LIVINGSTON COUNTY – The Livingston County Board of Supervisors is not re-appointing longtime Chief Public Defender Marcea Clark-Tetamore for another four-year term.
Livingston County Administrator Ian Coyle said that the decision was made after the Board of Supervisors deliberated on her reappointment.
“Ms. Tetamore’s service to the County will end on 12/31/17 due to a change in direction for the leadership of the Public Defender’s Office,” said Coyle. “I thank her for years of service to the County.”
Tetamore declined to make formal comment at this time.
Coyle said that Assistant Public Defender Lindsay Quintilone will serve as ‘interim/acting’ Chief Public Defender starting Jan. 1, 2018.
“The Board of Supervisors will discuss the matter at their meeting next week,” said Coyle. The Board could vote to appoint the next Chief Public Defender at that meeting.
Tetamore has been Livingston County’s Chief Public Defender for 17 and a half years. She and many assistants over the years have represented thousands of criminal defendants who applied for her services because they could not afford a private attorney.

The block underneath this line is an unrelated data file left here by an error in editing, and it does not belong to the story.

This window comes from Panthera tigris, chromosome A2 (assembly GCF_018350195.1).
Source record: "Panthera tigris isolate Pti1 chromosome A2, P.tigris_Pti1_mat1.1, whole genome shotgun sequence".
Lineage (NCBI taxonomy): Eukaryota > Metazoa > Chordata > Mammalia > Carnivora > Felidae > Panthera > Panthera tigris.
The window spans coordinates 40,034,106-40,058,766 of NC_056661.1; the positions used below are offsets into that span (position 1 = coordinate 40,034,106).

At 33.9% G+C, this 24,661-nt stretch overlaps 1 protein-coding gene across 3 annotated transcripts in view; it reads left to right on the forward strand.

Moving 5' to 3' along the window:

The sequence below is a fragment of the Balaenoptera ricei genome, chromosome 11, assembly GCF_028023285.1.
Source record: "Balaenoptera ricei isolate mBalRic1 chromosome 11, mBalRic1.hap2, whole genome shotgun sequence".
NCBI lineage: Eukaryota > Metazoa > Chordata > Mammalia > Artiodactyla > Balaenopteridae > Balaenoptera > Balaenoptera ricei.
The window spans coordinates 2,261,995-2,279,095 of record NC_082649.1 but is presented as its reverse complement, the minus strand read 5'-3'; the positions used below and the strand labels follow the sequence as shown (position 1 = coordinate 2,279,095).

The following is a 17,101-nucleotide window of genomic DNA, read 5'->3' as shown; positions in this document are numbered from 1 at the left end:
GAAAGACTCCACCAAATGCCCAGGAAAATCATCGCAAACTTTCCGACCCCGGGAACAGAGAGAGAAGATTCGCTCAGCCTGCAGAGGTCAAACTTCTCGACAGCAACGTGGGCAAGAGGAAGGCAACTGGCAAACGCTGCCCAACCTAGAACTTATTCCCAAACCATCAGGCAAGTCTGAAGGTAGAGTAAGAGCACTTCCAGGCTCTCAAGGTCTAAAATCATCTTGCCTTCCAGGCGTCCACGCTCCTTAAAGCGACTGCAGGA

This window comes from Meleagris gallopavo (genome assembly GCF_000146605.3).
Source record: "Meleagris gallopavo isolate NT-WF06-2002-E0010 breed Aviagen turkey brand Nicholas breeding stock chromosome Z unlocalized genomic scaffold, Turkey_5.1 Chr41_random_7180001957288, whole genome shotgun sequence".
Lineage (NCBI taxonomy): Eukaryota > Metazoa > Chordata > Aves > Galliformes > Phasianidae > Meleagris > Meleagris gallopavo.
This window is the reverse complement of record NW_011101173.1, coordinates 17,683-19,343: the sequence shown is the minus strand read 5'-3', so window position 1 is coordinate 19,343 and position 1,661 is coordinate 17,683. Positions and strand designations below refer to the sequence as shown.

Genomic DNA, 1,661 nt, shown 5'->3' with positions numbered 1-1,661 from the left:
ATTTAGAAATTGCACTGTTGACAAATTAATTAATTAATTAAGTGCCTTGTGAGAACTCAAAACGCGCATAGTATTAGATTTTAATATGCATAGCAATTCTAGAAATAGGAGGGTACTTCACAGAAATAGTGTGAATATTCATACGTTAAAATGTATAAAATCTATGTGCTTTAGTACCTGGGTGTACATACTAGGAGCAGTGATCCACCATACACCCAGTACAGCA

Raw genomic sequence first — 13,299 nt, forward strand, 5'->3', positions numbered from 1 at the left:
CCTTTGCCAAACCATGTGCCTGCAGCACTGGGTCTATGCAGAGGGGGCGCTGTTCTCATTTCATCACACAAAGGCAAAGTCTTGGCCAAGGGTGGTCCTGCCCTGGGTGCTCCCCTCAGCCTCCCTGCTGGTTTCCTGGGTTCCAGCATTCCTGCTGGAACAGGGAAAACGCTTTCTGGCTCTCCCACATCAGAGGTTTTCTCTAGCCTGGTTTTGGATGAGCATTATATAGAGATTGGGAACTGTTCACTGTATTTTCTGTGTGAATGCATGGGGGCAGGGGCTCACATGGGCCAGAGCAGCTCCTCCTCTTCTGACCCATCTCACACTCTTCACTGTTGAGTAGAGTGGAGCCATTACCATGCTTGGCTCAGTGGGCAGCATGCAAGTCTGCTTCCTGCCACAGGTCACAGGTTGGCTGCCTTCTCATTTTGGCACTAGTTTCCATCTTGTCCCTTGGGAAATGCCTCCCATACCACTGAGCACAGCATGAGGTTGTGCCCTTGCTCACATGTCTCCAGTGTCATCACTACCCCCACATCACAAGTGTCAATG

She has tried several high-profile cases. She famously represented William Wise of Livonia, who was charged for the murder of Amy Sayle. Wise was convicted of Manslaughter instead of murder and sentenced to 25 years by Judge Raymond Cornelius.
She has taken passionate stances on several criminal cases and on issues affecting the Public Defender’s Office.
In 2015, she said she was ‘disgusted with the District Attorney’s Office‘ and that her client, Matthew Bennett, was forced to plead guilty and accept an ‘excessive’ prison sentence of 15 years in state prison and 20 years of post-release supervision for Criminal Sexual Act in the First Degree, a B felony.
In 2016, she expressed concern to the Board of Supervisors in her annual report that state mandates would increase in case work load as a result of then-imminent expanded public defense eligibility parameters.
In January 2017, she advised the County to ignore the state guidelines that had been passed expanding the public defense eligibility parameters.